The rumors of the peace process' demise have been greatly exaggerated, if you believe the Americans. US President Barack Obama and Secretary of State John Kerry have both insisted Thursday that they have not given up on the peace process.
President Obama failed to mention the Israeli-Palestinian conflict in his major foreign policy speech on Wednesday at West Point, but that does not mean the issue is off the White House's agenda.
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- Netanyahu's missed opportunity
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"I have not yet given up on the possibility that both Israelis and Palestinians can see their self-interest in a peace deal that would provide Israel security that's recognized by its neighbors and make sure that Palestinians have a state of their own," President Obama told NPR.
"I refuse to give up. I think that, you know, we have to find the way ahead. This hasn’t gone away in 40, 50 years, and it’s not going to suddenly just sort of solve itself by itself. That’s our job is to try to push the process forward," Secretary of State Kerry told PBS in a lengthy interview.
This isn't the first time since a series of unilateral steps has caused the collapse of the most recent round of peace talks that American officials have insisted the fight has not quite exhausted itself.
Last week, State Department Spokeswoman Marie Harf warned both Israel and the Palestinians of making any further unilateral moves, stressing the United States was still interested in pursuing Middle East peace.
Harf also stressed that Martin Indyk intends to resume his role as US special envoy to the Middle East peace process, and that he has not made any announcement of retirement. "He's here. He's working. I don't have any predictions to make ... about staffing going forward. You guys are kicking him out the door before he's gone."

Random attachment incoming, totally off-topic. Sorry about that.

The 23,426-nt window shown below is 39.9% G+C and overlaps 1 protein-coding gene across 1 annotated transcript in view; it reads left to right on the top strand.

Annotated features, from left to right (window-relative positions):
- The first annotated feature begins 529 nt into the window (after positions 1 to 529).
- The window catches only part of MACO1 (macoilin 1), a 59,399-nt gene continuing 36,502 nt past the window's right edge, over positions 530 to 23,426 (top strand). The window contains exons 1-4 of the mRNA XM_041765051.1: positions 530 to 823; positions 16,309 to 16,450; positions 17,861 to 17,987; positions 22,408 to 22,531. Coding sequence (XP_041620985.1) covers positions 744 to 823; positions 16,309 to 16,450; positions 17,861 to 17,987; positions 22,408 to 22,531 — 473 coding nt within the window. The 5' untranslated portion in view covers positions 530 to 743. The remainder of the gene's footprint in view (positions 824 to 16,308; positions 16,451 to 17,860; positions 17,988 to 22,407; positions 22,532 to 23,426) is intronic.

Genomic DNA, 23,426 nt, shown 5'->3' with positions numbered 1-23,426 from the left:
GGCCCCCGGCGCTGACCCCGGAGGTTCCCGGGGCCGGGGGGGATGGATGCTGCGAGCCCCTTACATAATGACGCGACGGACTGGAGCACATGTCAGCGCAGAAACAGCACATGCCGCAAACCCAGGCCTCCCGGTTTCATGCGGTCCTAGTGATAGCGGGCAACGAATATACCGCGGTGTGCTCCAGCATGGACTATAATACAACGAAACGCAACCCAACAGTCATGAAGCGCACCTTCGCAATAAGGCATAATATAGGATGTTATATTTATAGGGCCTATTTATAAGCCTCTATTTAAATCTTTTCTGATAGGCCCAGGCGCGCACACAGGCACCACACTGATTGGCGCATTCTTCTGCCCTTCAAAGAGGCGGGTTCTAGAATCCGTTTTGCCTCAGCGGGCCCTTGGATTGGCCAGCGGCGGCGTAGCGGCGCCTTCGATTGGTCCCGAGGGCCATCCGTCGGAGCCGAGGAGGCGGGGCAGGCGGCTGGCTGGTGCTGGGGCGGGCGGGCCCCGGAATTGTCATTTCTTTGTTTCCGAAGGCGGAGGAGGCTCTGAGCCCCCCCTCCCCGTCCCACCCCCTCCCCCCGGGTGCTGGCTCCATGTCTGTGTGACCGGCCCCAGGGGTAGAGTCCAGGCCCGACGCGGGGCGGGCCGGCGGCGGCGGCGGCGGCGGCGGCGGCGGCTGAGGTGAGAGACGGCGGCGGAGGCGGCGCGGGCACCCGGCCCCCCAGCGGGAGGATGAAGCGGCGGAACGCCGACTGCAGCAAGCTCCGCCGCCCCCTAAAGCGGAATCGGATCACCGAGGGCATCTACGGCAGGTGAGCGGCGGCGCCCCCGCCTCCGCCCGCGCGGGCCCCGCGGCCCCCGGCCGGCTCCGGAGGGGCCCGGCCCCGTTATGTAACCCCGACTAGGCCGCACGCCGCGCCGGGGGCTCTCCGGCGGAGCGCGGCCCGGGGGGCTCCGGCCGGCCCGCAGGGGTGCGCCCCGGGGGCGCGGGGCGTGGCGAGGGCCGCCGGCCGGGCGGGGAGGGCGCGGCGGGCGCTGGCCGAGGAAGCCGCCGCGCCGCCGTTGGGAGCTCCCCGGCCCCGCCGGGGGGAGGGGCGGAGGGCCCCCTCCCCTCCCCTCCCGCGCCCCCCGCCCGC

While Palestinian Authority President Mahmoud Abbas is busy forming a unity government with Hamas - a terror organization calling for the annihilation of Israel - Prime Minister Benjamin Netanyahu has told Jeffrey Goldberg in an interview for Bloomberg that the option of making unilateral steps was on the table for Israel.
"President Abbas has said that he is prepared to go back to the talks, but he has certain conditions that have to be met. Prime Minister Netanyahu and Israel are waiting to see what happens with the Hamas reconciliation, with the announcement of a new government, with the question of what that new government may or may not choose to do. That’s an appropriate thing to be doing. We’re all waiting to see what happens," Kerry said Thursday.
The secretary of state asserted that "neither side is going to be able to live for the long haul with the status quo without serious problems evolving." This, he said, is what will eventually bring both sides back to the table.
"Eventually there’ll have to be some discussion about some management of that process. Whether it’s a full-blown peace process or whether it’s individual steps or not, I don’t know," Kerry said, adding that he believed a diplomatic solution would best serve both sides' interests.
"I know this, that Israel’s security, which is paramount for the United States and for Israelis, will be better protected by finding a road ahead. Palestinian rights and – and ability to have a state can only come through some kind of political process. And both of those aspirations are what govern life ultimately in that region and the hopes of that region," he added.